The Tradition Dodge

One of the fundamental differences between progressives and conservatives is the way we view tradition and heritage. For progressives, tradition is not sacred. I won't go so far as to say that tradition is automatically dismissed, but in general, our way of looking at the world involves examining the past so that we can make the future better, and part of that requires breaking with tradition, since so much of it is steeped in patriarchy and racism.

When I've written about what it's like to be a progressive southerner, I've dealt with the idea that it's important to be honest about our regional heritage and tradition, especially as regards symbols like the Confederate flag. There's plenty to be proud of--we have a strong culinary tradition and a unique regional literature just to name two. And there's no question that those two things wouldn't have turned out the way they did without the racist and patriarchal landscape they sprang from. But we celebrate those responses to that landscape, not the landscape itself. When people claim pride in their heritage and use the flag as a symbol, they're celebrating the landscape, the tradition of subjugating women and people of color.

The same is true in religion. The Anglican communion is facing a potential schism, and has been for a while now, because the progressive and conservative wings are at odds over the role of women in the church. And now even the Catholic Church is weighing in--guess which side they're on?

"Such a decision is a break with apostolic tradition maintained in all of the Churches in the first millennium, and is therefore a further obstacle for reconciliation between the Catholic Church and the Church of England."
The progressive wing of the Anglican communion looked at the patriarchal tradition and decided that it was faulty, that women should be able to take part in the leadership of the church. Even though I'm an atheist, I celebrate this move, because it is more inclusive and because it not only points out the fundamental unfairness of traditional Christianity, but is trying to change it as well.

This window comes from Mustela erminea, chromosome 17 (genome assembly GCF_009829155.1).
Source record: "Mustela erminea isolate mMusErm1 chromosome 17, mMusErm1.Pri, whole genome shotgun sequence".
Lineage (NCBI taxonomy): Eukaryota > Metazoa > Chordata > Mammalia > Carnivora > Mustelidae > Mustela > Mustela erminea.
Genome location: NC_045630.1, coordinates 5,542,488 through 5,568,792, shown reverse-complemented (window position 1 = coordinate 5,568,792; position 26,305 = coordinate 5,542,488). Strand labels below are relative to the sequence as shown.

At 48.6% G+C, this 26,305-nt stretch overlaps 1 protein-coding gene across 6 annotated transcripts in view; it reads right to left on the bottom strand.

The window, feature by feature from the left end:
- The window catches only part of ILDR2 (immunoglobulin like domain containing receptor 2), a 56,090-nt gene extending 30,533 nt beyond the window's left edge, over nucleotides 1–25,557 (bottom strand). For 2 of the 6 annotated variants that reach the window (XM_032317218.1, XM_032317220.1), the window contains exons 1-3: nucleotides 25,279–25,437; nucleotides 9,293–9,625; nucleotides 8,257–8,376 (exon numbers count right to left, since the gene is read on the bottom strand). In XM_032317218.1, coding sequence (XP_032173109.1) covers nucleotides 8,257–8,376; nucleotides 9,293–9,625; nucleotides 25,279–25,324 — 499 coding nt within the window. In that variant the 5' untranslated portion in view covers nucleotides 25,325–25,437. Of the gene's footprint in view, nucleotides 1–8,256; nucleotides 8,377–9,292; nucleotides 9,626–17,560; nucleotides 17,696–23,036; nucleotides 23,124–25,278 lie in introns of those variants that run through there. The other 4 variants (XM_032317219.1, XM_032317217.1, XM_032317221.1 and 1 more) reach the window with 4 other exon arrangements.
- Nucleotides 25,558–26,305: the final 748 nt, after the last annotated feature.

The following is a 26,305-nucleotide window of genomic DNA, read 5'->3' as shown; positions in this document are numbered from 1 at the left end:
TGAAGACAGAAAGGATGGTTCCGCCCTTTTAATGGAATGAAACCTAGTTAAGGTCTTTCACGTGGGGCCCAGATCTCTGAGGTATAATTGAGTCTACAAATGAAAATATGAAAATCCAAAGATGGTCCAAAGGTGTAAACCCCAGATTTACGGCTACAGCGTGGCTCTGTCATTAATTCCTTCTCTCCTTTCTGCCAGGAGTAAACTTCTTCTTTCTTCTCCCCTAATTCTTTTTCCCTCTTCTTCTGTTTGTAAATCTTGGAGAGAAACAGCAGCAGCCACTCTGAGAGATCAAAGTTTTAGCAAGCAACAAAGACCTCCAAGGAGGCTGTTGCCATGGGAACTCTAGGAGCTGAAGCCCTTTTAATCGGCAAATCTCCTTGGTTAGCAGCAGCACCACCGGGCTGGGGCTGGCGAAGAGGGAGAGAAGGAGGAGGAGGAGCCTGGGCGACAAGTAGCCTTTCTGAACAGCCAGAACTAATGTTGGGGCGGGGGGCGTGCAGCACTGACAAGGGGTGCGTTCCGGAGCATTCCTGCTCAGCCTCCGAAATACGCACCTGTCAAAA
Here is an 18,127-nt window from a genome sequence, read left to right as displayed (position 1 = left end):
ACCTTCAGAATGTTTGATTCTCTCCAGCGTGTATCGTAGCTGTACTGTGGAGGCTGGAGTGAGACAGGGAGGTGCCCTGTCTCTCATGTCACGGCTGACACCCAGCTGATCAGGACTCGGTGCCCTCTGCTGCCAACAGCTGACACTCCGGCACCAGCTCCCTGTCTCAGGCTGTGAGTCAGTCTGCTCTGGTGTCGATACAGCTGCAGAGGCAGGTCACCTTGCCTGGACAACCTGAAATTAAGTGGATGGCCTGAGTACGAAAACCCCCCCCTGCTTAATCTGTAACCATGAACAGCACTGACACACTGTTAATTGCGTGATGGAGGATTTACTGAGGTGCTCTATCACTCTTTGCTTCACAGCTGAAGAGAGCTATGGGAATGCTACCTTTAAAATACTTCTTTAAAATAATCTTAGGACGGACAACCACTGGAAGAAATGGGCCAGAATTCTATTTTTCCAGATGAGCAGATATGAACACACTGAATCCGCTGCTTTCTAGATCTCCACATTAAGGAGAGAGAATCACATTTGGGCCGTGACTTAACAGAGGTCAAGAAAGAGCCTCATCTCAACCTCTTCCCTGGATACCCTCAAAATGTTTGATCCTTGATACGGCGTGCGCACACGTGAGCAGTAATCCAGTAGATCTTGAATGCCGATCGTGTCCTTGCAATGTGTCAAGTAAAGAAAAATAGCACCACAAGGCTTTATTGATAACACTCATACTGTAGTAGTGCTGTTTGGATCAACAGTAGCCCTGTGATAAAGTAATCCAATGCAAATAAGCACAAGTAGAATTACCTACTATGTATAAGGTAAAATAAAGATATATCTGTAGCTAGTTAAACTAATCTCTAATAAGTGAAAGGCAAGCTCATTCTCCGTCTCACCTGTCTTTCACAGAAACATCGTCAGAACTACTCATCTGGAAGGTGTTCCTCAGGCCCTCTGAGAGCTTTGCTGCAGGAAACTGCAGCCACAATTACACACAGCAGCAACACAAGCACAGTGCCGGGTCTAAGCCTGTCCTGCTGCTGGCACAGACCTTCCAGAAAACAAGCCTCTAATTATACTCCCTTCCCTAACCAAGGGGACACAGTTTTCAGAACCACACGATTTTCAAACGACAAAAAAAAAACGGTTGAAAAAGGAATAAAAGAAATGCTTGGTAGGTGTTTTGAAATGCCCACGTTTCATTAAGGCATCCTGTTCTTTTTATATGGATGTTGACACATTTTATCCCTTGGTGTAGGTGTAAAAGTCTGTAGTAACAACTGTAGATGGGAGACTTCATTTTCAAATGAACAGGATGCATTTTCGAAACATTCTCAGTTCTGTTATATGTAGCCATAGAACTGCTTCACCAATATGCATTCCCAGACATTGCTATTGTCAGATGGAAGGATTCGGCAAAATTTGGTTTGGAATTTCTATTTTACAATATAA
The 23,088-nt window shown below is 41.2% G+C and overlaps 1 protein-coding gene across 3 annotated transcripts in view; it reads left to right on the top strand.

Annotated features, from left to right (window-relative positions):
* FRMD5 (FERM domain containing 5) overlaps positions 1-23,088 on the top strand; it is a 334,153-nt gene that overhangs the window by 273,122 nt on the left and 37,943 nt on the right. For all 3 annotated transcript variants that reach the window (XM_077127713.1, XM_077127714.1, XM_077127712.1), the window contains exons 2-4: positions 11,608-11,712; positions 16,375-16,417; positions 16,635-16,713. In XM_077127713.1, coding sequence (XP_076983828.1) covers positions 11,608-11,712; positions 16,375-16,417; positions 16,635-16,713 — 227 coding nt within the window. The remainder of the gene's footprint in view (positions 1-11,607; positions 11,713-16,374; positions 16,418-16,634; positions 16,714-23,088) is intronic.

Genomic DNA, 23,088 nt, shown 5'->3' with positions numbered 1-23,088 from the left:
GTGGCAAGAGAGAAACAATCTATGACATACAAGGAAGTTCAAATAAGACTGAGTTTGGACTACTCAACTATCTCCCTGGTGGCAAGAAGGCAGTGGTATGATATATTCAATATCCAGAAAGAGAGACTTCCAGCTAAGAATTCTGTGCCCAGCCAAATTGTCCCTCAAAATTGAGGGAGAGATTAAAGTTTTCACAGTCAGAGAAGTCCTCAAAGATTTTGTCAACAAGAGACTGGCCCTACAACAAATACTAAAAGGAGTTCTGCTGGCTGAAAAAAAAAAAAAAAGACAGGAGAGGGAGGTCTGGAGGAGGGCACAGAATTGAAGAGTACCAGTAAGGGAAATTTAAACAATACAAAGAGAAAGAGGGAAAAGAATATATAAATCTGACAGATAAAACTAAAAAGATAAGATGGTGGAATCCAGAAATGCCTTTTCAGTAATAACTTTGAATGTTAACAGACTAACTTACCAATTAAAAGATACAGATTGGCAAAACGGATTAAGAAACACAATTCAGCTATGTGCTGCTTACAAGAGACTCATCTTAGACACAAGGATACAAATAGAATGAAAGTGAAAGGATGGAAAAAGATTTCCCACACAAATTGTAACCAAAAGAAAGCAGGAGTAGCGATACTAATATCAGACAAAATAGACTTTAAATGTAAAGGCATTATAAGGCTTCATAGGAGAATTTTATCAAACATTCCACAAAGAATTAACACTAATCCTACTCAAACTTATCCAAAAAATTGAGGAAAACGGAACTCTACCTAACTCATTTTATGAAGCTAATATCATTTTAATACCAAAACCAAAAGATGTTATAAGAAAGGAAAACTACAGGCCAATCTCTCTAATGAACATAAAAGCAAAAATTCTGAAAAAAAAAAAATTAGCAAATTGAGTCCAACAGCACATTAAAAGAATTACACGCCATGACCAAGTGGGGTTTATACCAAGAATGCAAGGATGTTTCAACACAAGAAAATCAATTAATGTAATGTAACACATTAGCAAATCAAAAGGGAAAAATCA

And did you notice what the Catholic Church appealed to? Tradition. The problem with conservatism in general is that it overvalues tradition, and what's more, uses it as a fallacious authority to hide behind when challenged on the probity of its positions. "Because we've always done it this way" is nothing more than a dodge, a way to evade responsibility for your actions.

Which is not to say that a new way of doing something is necessarily better. Take beer, for example. Amy and I went to a family reunion over the Fourth of July weekend--wonderful get-together, lots of family, big fireworks, good food, Nintendo Wii, all the necessities. But the beer options were, well, not beer. They were Bud Light with Lime, Michelob Ultra and Mich Ultra with grapefruit/tangerine/ass-funk. That's not progress. Give me an Anchor Steam made by brewers who are pitching yeast by hand and throw in whole-flower hops any day. But even they keep the tradition only to a point--they don't depend on wild yeast carried on the breeze, and they do use stainless steel and modern sanitation methods. And they make a hell of a beer as a result.

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